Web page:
# Set of all infinite subsets of natural numbers is equipotent with the power set of natural numbers

I am trying to prove the following statement: Set of all infinite subsets of natural numbers is equipotent with the power set of natutal numbers.

My thought is Let the set of all infinite subsets of natural numbers be $S$. We need to show that there is a bijection from $S$ to the power set of natural numbers. But I have no clue on how to start. Any help would be appreciated.

• "The current answers do not contain enough detail." Hmmm... Really?
– Did
Commented Jun 14, 2017 at 17:57

A different approach is to say that $S$ injects into $P(\Bbb N)$ because it is a subset. To inject $P(\Bbb N)$ into $S$, take any subset of $\Bbb N$ and double its members to get a set of even numbers. Take the union of that set with all the odd numbers. This is an infinite set of naturals, so is a member of $S$. We have injections both ways, so can use the Schroeder-Bernstein theorem to show there is a bijection.

Form the disjoint union:

$$A:=\bigcup_{n=1}^{\infty} \mathbb N^n$$

Show that $B:=\{T\subset \mathbb N: T \text{ is finite}\}$ injects into $A$.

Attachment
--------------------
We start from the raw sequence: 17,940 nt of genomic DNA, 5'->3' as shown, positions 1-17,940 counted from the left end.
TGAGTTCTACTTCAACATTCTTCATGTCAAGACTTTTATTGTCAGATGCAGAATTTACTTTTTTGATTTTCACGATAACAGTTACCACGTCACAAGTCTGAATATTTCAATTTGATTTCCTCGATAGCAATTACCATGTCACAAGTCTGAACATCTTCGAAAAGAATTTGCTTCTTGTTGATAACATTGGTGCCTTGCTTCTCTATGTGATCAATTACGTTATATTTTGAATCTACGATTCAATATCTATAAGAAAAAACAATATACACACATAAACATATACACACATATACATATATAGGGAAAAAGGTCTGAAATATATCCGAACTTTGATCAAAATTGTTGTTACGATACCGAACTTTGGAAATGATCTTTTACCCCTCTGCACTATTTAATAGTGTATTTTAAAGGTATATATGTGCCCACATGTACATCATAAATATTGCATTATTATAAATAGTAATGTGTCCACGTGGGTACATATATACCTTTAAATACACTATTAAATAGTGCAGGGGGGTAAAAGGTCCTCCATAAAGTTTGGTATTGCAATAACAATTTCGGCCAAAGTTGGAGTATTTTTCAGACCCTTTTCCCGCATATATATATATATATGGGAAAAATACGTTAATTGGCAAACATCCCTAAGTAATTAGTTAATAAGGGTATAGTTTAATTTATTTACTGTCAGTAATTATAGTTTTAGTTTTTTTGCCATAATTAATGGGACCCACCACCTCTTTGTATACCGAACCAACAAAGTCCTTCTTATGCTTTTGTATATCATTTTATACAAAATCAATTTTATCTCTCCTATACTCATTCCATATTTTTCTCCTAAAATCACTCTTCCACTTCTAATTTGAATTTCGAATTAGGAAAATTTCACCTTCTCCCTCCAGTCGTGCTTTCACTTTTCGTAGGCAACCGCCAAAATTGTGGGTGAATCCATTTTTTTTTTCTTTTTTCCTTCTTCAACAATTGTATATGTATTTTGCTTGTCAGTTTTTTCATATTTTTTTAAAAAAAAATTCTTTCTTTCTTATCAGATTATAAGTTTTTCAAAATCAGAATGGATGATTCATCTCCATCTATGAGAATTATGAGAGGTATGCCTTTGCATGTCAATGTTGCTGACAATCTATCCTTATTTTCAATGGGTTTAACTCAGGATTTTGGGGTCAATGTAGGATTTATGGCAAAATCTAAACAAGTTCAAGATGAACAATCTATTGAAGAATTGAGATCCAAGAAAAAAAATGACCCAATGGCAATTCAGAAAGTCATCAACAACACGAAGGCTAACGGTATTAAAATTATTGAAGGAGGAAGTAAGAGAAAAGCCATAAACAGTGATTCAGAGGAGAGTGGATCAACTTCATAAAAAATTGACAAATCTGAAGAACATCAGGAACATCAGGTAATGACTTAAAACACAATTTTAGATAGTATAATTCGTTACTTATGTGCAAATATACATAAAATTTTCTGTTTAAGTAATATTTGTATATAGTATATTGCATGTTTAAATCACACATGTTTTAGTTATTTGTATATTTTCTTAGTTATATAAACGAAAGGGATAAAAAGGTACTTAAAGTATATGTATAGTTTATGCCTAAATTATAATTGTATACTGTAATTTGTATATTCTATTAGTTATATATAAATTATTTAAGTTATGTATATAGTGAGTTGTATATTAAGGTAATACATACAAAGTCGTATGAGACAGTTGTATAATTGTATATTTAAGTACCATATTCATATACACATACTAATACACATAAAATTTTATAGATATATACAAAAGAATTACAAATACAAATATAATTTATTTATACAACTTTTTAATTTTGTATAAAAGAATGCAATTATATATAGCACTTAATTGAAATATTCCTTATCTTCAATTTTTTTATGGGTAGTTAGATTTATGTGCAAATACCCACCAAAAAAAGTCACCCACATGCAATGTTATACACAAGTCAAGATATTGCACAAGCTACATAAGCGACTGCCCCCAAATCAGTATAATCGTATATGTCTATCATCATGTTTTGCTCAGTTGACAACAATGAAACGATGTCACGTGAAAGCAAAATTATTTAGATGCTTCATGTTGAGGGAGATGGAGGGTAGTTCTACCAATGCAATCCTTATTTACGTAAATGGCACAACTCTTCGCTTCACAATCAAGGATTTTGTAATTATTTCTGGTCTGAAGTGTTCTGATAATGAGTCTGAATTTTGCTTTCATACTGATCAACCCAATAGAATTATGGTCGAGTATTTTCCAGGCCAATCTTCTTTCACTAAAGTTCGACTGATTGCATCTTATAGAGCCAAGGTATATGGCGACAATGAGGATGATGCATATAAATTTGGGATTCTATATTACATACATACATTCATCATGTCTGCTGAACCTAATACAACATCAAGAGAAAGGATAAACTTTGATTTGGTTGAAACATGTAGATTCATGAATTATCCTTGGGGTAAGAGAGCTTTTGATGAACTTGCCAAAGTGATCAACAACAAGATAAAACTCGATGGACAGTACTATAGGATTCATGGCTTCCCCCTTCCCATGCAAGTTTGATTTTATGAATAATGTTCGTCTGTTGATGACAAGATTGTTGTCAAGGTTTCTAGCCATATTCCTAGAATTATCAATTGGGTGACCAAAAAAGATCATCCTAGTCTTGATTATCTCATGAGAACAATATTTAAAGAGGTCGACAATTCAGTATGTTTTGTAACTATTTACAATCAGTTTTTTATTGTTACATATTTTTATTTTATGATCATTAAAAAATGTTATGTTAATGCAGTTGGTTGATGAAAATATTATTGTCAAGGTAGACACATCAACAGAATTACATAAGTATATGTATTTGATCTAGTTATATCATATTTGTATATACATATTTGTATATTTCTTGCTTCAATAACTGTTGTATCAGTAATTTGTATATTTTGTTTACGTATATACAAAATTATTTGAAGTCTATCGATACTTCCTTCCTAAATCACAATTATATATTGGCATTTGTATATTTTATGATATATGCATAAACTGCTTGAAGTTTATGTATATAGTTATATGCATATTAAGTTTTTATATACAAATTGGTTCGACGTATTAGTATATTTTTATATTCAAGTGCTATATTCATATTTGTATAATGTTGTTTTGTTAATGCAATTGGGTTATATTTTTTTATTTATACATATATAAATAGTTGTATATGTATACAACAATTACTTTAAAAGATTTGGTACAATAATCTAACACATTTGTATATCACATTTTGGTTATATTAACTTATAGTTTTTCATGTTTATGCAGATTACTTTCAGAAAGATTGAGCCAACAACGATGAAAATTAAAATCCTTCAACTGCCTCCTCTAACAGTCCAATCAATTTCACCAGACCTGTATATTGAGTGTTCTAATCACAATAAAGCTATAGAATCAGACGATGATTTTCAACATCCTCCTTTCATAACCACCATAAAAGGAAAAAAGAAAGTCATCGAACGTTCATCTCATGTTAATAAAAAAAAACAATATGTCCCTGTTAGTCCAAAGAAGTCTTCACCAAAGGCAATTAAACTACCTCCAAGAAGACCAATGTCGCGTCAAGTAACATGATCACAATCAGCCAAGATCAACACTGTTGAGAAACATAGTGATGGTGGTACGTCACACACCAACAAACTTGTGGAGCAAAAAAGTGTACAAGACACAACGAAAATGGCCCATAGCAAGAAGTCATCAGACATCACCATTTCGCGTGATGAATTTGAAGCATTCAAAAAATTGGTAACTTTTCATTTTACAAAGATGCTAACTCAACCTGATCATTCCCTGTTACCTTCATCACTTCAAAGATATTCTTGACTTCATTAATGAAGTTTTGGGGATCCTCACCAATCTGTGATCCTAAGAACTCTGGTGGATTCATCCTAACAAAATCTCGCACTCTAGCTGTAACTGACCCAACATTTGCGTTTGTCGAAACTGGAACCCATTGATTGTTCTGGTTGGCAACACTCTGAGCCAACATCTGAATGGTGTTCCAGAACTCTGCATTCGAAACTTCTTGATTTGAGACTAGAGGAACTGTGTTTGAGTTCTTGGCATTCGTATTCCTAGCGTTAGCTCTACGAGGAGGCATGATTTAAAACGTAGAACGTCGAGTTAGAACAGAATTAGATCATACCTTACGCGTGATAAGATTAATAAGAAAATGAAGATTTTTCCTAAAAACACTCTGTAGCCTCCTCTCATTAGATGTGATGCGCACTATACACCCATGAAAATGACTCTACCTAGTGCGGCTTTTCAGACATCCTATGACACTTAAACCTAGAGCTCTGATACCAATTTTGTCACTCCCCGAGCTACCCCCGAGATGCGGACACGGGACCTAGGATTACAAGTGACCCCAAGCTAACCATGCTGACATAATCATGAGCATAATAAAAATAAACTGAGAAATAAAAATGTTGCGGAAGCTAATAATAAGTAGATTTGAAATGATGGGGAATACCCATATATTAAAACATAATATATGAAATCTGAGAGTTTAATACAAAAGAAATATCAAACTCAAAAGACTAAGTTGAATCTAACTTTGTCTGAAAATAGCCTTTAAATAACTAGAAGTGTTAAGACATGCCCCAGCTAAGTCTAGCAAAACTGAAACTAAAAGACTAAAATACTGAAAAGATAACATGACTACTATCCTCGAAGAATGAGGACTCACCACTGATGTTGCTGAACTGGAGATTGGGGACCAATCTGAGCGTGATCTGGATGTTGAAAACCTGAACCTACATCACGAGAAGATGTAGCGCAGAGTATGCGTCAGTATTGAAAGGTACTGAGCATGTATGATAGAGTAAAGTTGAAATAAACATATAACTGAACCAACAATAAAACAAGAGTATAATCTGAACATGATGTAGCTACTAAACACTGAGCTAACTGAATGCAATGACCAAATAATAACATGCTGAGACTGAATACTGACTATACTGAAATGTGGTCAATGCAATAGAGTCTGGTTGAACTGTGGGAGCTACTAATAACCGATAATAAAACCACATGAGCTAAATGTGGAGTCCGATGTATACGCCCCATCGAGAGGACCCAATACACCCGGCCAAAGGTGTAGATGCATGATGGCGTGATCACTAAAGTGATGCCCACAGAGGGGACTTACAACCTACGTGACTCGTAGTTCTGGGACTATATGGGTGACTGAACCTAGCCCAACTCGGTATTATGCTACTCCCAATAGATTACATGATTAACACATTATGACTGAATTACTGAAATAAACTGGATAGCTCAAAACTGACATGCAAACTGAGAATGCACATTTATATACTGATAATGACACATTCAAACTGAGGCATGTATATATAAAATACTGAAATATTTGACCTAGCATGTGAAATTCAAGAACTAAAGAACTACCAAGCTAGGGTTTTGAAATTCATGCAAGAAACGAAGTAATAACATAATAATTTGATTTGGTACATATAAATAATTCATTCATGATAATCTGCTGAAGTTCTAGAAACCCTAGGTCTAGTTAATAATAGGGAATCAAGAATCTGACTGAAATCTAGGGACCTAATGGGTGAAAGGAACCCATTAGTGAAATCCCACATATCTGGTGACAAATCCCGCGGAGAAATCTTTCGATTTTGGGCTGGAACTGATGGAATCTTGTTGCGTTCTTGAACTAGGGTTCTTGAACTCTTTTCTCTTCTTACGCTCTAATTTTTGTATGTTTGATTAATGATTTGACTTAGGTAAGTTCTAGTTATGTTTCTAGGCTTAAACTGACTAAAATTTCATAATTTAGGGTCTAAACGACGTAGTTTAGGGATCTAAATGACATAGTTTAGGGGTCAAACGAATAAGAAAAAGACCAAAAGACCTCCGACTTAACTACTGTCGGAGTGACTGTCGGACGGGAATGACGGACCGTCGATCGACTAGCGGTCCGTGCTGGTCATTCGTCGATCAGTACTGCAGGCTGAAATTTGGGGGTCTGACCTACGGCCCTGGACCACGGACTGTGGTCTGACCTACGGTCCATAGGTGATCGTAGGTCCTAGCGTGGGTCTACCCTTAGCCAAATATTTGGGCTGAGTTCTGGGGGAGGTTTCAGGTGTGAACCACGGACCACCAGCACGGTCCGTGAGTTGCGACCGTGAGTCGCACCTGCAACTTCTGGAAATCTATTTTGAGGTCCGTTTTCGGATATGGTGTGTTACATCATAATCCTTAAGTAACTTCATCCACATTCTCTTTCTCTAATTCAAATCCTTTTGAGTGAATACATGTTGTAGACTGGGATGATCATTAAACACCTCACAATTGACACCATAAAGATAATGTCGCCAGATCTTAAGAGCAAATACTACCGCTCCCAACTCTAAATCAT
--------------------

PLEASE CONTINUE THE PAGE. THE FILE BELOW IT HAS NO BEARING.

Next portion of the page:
Note that $A$ is the countable union of countable sets, so it is countable.

We have:

$$2^{\mathbb N} = S \cup B$$

Hence, since $B$ is countable, we get $|S| = |2^{\mathbb N}|$.

• Thank you for the answer. Would i need extra working out to show that there is an injection from $B$ to $A$? Or is it obvious?? Commented Jun 12, 2017 at 10:59
• a little more help would be appreciated Commented Jun 12, 2017 at 12:25
• It's obvious, though you should write down the injection.
– user384138
Commented Jun 12, 2017 at 12:31
• Sorry I am asking a lot of questions but what do you mean by writing down the injection? Commented Jun 12, 2017 at 13:48
• @CrusoJames to write down the expression of the injective function from $B$ to $A$. No worries, ask whatever you want.
– user384138
Commented Jun 12, 2017 at 13:57

Clearly it suffices to give an injection from the subsets of $\mathbb N$ to the infinite subsets of $\mathbb Z$.

To do this just send $A$ to $A\cup \{-1,-2,\dots\}$

• Where "clearly" is meant to intimidate the reader? :)
– user384138
Commented Jun 11, 2017 at 16:58
• Is there a reason for choosing the set of integers? Commented Jun 11, 2017 at 17:08
• any set with the same cardinality as $\mathbb N$ that contain $\mathbb N$ along withan infinite number of extra points would do the trick. Commented Jun 11, 2017 at 17:24
• What about showing the surjection part? Commented Jun 12, 2017 at 11:03
• @cruso no need, use cantor Schroeder Commented Jun 12, 2017 at 13:22

For every finite $A$ that is a subset of $N$, notice that $N/A$ is infinite. However, NOT for all infinite $B$ that is a subset of $N$, $N/B$ is finite. Therefore, the set infinite subsets of $N$ is denser than the set of finite subsets of $N$. Then, the set of finite subsets of $N$ must be countably infinite and the set of infinite subsets of $N$ must be uncountably infinite but cannot be any denser than their union (or, namely, the power set of $N$). So, the set of infinite subsets of $N$ is equipotent with the power set of $N$.